Despite the excellent results of EUS-FNA for liver lesions, its indications for use remain unclear. One of the reasons for this might be the visualization capability of EUS for the liver. EUS is equipped with a high-frequency transducer that provides high-resolution images but has a limited visualization range which obscures deep liver observation. Furthermore, the liver can only be visualized from the stomach and duodenum during EUS, which results in a restricted visible area. These features of EUS only enables detailed observation of the liver’s left lateral, caudate, and partial right lobes, limiting the indication of EUS for liver lesion screening. On the other hand, EUS-FNA has advantages over percutaneous biopsy. First, since the EUS-FNA access route is from within the body, it is minimally affected by ascites surrounding the liver and is completely unaffected by subcutaneous fat. Second, the deep area in the percutaneous approach can be a shallow area in EUS-FNA. An example of this situation is the liver’s caudate lobe, which is located in a deep area just behind the inferior vena cava using the percutaneous approach, but this becomes an area adjacent to the stomach using the EUS approach.

In this issue of Clinical Endoscopy, a study by Akay et al. [5] evaluated the diagnostic capability of a single EUS-FNA puncture using a 22-gauge needle for focal liver lesions, which included 25 patients with liver lesions and a technical success rate of 88% (22/25). Of the 22 patients with successful EUS-FNA, the aspirate sufficiency and biopsy sufficiency rates were 94% (21/22) and 86% (19/22), respectively, even with a single pass of FNA. Moreover, the procedure itself had a sensitivity, specificity, and accuracy of 94%, 100%, and 86%, respectively, with no adverse post-procedure events occurring. The results of this study confirmed the efficacy and safety of EUS-FNA for treating liver lesions, and it also suggested that a single pass of FNA using a regular 22-gauge needle might be sufficient to obtain a diagnostic pathological specimen. Recently, fine-needle biopsy (FNB) needles with a Franseen or Fork-tip shape have been developed, with reports showing a high diagnostic yield with fewer needle passes [6,7]. Thus, a single pass of EUSFNB may further improve the diagnostic capability of liver lesions.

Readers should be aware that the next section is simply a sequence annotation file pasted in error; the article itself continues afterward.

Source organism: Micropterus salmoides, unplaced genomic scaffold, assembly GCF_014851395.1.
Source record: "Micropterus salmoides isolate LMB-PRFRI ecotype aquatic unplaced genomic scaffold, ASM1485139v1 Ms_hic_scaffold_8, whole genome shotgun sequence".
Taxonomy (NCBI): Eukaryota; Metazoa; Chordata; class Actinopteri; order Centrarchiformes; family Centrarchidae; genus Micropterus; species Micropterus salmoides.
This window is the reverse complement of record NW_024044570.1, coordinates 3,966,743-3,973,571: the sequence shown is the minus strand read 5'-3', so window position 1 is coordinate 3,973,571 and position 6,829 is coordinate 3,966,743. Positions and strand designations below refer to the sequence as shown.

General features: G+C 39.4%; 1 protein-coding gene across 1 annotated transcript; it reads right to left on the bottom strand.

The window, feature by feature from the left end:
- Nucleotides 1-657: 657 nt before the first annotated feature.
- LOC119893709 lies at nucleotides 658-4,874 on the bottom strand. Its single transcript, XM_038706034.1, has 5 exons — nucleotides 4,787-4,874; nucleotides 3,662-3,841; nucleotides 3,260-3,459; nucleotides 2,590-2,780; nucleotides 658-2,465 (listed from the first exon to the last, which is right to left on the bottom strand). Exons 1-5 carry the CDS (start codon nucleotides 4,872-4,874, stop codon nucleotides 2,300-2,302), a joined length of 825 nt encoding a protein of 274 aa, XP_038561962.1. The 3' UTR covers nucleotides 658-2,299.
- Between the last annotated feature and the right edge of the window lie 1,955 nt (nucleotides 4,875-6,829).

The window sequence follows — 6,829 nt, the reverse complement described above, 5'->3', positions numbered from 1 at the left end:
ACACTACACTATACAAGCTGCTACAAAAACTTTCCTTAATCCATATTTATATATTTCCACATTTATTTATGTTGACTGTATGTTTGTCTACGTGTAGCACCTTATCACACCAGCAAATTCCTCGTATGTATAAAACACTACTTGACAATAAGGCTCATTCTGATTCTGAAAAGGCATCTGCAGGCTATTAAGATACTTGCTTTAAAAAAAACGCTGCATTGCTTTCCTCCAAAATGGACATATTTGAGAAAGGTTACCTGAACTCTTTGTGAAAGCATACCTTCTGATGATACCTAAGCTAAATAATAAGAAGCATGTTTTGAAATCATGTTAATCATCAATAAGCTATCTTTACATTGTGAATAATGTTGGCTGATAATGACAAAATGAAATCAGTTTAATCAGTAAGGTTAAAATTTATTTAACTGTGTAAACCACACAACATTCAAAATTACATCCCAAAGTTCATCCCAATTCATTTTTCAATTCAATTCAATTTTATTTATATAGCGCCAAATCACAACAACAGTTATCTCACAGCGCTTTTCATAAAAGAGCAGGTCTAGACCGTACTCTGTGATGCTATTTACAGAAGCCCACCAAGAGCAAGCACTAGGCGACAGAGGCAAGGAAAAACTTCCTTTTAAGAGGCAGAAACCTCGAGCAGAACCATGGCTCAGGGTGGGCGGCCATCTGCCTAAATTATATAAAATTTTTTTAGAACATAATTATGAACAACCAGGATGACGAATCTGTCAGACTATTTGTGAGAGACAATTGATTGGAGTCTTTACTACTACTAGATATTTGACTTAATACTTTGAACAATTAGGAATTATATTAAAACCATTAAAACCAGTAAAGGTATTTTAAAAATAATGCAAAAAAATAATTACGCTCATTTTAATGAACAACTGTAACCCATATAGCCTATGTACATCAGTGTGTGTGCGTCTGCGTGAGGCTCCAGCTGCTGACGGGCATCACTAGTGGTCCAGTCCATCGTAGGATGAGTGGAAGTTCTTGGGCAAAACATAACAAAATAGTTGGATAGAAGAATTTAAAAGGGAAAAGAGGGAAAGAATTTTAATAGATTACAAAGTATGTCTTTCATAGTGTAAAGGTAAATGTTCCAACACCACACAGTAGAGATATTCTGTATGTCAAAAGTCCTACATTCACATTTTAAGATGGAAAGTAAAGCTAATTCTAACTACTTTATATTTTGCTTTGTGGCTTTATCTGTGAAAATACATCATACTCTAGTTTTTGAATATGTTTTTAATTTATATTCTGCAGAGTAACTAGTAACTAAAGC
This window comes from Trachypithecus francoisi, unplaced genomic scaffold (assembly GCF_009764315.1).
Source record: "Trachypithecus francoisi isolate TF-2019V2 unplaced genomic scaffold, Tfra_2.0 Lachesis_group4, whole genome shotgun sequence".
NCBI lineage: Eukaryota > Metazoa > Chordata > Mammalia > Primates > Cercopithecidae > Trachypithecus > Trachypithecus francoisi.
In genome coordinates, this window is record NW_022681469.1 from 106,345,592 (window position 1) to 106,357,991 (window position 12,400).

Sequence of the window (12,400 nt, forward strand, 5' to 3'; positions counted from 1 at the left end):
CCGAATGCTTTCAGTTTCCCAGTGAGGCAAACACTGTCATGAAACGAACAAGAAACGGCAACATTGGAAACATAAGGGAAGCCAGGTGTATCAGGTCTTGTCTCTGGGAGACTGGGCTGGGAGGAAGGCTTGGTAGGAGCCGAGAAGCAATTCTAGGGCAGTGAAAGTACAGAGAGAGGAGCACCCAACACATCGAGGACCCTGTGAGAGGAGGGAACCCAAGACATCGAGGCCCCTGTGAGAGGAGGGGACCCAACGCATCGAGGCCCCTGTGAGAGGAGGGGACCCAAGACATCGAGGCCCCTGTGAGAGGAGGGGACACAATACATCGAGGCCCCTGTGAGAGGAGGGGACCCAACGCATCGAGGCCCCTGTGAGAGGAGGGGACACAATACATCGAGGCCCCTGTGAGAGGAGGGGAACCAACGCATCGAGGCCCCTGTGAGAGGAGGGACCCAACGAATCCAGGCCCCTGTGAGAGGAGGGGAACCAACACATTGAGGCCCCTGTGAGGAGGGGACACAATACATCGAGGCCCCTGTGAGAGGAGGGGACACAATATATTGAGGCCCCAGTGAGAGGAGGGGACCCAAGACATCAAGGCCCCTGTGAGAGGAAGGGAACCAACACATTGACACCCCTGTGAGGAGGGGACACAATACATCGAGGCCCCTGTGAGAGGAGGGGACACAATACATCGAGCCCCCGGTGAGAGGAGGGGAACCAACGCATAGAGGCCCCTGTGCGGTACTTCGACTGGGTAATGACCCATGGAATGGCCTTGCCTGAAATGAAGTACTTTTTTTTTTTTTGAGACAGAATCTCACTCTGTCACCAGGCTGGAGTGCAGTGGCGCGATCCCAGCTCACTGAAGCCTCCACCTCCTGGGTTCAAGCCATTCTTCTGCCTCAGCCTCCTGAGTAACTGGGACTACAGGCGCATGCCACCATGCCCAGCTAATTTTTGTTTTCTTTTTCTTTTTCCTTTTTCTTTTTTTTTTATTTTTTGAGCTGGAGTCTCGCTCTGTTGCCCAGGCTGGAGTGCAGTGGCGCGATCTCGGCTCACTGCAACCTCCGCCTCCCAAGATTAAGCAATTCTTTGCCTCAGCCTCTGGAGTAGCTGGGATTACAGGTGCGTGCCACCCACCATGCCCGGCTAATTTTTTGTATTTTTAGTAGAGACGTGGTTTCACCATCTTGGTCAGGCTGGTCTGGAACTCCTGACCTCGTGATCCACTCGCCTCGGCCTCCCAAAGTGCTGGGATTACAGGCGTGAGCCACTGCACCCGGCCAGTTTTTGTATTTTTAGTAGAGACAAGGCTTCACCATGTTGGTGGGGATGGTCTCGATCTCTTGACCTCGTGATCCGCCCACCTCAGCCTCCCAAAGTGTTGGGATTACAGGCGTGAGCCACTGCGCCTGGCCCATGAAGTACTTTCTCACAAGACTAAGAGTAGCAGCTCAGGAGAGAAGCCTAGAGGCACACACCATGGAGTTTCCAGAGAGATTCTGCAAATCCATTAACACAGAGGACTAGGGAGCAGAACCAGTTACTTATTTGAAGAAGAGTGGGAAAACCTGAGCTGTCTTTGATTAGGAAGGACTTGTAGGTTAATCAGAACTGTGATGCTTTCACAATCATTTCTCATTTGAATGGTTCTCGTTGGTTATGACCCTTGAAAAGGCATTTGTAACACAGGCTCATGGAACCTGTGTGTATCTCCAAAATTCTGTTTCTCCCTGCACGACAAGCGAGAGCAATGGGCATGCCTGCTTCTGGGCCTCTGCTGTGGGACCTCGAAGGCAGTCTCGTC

Recent development of devices and deepening knowledge of EUS-related procedures have expanded EUS indications for liver disease diagnosis and treatment of liver [8]. A meta-analysis of EUS-FNA for liver biopsy using a larger bore needle (19-gauge) showed a histologic diagnosis rate of 93.9% and an adverse event rate of 2.3%, concluding that EUS-guided liver biopsy is an effective and safe sampling method [9]. EUS-guided portal pressure gradient (PPG) measurement using a 25-gauge FNA needle and a novel compact manometer showed a 100% technical success, no adverse events, and PPG with excellent correlation with clinical parameters [10]. Other than these new indications, there have been reports of EUS-guided liver tumor treatments using thermal therapy, including radiofrequency ablation, laser ablation or cryoablation, brachytherapy, or photodynamic therapy, although most of them are still in research protocols [8]. Considering these reports regarding new knowledge, techniques, and devices in EUS-guided interventions, the indication “light” of EUS-guided management for the liver will expand over the current negative side “shadow” of EUS.


Conflicts of Interest:The author has no potential conflicts of interest.